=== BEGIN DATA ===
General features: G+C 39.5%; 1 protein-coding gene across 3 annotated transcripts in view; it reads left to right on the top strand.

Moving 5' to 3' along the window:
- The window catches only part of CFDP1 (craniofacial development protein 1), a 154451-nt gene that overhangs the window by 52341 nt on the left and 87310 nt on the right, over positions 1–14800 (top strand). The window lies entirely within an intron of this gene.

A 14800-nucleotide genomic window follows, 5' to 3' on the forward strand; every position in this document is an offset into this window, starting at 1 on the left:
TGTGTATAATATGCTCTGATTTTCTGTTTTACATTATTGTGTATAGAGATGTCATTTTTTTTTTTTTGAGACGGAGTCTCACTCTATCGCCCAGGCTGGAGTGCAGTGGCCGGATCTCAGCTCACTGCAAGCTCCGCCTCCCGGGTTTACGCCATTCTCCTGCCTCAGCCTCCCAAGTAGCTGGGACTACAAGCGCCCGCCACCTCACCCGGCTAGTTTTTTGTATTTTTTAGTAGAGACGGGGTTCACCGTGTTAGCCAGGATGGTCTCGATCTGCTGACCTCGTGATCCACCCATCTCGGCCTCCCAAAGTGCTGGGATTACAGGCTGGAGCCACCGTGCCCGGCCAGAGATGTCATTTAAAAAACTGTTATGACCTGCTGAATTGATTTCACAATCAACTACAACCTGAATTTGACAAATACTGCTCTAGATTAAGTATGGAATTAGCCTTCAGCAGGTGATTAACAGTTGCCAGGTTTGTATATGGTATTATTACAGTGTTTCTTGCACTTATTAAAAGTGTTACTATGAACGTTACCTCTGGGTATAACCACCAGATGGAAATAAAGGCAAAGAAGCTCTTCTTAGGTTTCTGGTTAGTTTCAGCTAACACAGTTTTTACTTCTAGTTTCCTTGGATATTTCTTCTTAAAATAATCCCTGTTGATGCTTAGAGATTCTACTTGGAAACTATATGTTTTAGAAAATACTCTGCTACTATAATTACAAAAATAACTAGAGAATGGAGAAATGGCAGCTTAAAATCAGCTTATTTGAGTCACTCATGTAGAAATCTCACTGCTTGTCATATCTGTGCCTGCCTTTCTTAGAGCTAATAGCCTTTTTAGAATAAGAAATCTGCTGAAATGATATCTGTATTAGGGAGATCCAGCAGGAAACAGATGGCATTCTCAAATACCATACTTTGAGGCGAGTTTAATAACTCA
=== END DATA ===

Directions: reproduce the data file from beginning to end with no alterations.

General features: G+C 39.5%; 1 protein-coding gene across 3 annotated transcripts in view; it reads left to right on the top strand.

Moving 5' to 3' along the window:
- The window catches only part of CFDP1 (craniofacial development protein 1), a 154451-nt gene that overhangs the window by 52341 nt on the left and 87310 nt on the right, over positions 1–14800 (top strand). The window lies entirely within an intron of this gene.

A 14800-nucleotide genomic window follows, 5' to 3' on the forward strand; every position in this document is an offset into this window, starting at 1 on the left:
TGTGTATAATATGCTCTGATTTTCTGTTTTACATTATTGTGTATAGAGATGTCATTTTTTTTTTTTTGAGACGGAGTCTCACTCTATCGCCCAGGCTGGAGTGCAGTGGCCGGATCTCAGCTCACTGCAAGCTCCGCCTCCCGGGTTTACGCCATTCTCCTGCCTCAGCCTCCCAAGTAGCTGGGACTACAAGCGCCCGCCACCTCACCCGGCTAGTTTTTTGTATTTTTTAGTAGAGACGGGGTTCACCGTGTTAGCCAGGATGGTCTCGATCTGCTGACCTCGTGATCCACCCATCTCGGCCTCCCAAAGTGCTGGGATTACAGGCTGGAGCCACCGTGCCCGGCCAGAGATGTCATTTAAAAAACTGTTATGACCTGCTGAATTGATTTCACAATCAACTACAACCTGAATTTGACAAATACTGCTCTAGATTAAGTATGGAATTAGCCTTCAGCAGGTGATTAACAGTTGCCAGGTTTGTATATGGTATTATTACAGTGTTTCTTGCACTTATTAAAAGTGTTACTATGAACGTTACCTCTGGGTATAACCACCAGATGGAAATAAAGGCAAAGAAGCTCTTCTTAGGTTTCTGGTTAGTTTCAGCTAACACAGTTTTTACTTCTAGTTTCCTTGGATATTTCTTCTTAAAATAATCCCTGTTGATGCTTAGAGATTCTACTTGGAAACTATATGTTTTAGAAAATACTCTGCTACTATAATTACAAAAATAACTAGAGAATGGAGAAATGGCAGCTTAAAATCAGCTTATTTGAGTCACTCATGTAGAAATCTCACTGCTTGTCATATCTGTGCCTGCCTTTCTTAGAGCTAATAGCCTTTTTAGAATAAGAAATCTGCTGAAATGATATCTGTATTAGGGAGATCCAGCAGGAAACAGATGGCATTCTCAAATACCATACTTTGAGGCGAGTTTAATAACTCA